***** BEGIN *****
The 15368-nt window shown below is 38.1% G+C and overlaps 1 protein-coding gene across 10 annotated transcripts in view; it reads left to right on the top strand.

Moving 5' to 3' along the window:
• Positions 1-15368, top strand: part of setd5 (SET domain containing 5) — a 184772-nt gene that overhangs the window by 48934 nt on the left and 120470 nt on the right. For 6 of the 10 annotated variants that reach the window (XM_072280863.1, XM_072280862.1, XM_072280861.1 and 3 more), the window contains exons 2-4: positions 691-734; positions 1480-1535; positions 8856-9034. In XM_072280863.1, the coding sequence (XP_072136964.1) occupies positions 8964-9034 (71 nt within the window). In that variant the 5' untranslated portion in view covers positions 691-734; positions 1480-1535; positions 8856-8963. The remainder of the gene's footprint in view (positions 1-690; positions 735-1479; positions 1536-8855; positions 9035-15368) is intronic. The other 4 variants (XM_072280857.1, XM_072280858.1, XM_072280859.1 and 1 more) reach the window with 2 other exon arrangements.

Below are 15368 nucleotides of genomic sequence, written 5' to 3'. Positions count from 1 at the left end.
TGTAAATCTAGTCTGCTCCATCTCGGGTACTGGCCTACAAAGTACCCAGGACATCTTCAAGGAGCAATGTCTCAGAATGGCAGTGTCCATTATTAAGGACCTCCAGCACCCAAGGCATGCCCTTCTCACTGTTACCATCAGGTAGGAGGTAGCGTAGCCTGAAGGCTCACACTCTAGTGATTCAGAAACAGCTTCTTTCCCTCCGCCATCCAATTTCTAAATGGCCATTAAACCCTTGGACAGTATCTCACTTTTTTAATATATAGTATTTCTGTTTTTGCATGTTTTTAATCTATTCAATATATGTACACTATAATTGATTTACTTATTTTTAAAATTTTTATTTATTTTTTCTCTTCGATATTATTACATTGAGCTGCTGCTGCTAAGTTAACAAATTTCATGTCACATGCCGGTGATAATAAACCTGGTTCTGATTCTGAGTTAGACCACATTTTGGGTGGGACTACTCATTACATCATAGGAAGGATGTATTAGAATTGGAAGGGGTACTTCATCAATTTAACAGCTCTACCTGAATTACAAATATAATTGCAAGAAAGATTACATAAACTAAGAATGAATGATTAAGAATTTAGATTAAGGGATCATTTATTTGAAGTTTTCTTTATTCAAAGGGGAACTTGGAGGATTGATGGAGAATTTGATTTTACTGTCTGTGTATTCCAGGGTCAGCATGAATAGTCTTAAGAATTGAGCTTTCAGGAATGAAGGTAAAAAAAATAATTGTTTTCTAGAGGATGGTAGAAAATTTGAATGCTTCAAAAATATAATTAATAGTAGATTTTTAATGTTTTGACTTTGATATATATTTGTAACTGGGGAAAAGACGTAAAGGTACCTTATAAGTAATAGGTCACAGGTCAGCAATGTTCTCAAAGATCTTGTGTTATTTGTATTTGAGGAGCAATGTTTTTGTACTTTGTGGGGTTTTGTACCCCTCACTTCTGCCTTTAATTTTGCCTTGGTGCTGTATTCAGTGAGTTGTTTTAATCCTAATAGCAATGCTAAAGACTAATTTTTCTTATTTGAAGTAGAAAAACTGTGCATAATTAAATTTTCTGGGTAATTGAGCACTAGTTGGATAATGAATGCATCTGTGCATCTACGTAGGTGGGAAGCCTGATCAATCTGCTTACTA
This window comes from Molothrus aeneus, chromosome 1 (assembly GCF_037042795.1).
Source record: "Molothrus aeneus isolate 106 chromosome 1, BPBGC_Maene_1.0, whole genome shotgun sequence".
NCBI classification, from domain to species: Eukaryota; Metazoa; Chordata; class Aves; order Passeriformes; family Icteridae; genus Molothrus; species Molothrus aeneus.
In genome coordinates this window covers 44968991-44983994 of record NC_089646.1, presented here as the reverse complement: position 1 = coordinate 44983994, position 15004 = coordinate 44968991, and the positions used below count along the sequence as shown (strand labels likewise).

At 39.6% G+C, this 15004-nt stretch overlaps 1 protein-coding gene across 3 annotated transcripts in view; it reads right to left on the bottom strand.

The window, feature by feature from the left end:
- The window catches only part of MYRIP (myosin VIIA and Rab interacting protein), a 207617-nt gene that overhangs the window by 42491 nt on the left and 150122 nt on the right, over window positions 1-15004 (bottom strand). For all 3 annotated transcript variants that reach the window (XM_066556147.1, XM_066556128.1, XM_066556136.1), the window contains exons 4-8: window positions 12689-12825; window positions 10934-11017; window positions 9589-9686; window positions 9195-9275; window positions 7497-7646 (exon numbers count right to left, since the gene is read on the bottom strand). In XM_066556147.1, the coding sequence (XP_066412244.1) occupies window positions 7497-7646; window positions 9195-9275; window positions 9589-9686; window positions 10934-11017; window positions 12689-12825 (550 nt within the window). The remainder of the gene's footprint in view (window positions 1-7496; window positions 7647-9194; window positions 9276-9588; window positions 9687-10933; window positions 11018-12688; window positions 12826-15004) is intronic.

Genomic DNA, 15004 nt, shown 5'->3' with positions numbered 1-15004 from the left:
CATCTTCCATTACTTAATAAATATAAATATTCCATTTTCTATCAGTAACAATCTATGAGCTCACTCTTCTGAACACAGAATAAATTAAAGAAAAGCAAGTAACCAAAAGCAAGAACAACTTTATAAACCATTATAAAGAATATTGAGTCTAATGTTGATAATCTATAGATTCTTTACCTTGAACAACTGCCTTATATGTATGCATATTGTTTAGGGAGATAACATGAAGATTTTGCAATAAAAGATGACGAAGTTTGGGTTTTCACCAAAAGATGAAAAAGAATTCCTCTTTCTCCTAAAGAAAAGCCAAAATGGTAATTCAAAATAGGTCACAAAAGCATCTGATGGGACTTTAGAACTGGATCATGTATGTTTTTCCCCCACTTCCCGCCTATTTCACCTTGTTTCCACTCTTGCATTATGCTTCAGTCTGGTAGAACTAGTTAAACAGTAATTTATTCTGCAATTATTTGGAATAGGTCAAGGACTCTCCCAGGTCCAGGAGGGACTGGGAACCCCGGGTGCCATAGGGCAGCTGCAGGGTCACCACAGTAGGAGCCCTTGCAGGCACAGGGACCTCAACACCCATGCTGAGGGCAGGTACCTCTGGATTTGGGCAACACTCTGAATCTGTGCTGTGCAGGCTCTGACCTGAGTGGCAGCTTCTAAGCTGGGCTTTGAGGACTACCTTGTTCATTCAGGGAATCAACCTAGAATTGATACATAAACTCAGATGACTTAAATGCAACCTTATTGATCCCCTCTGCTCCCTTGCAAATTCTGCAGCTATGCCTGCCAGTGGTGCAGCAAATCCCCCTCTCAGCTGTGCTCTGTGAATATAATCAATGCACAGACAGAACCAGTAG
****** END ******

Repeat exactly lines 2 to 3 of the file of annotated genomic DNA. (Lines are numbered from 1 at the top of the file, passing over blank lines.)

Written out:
Moving 5' to 3' along the window:
• Positions 1-15368, top strand: part of setd5 (SET domain containing 5) — a 184772-nt gene that overhangs the window by 48934 nt on the left and 120470 nt on the right. For 6 of the 10 annotated variants that reach the window (XM_072280863.1, XM_072280862.1, XM_072280861.1 and 3 more), the window contains exons 2-4: positions 691-734; positions 1480-1535; positions 8856-9034. In XM_072280863.1, the coding sequence (XP_072136964.1) occupies positions 8964-9034 (71 nt within the window). In that variant the 5' untranslated portion in view covers positions 691-734; positions 1480-1535; positions 8856-8963. The remainder of the gene's footprint in view (positions 1-690; positions 735-1479; positions 1536-8855; positions 9035-15368) is intronic. The other 4 variants (XM_072280857.1, XM_072280858.1, XM_072280859.1 and 1 more) reach the window with 2 other exon arrangements.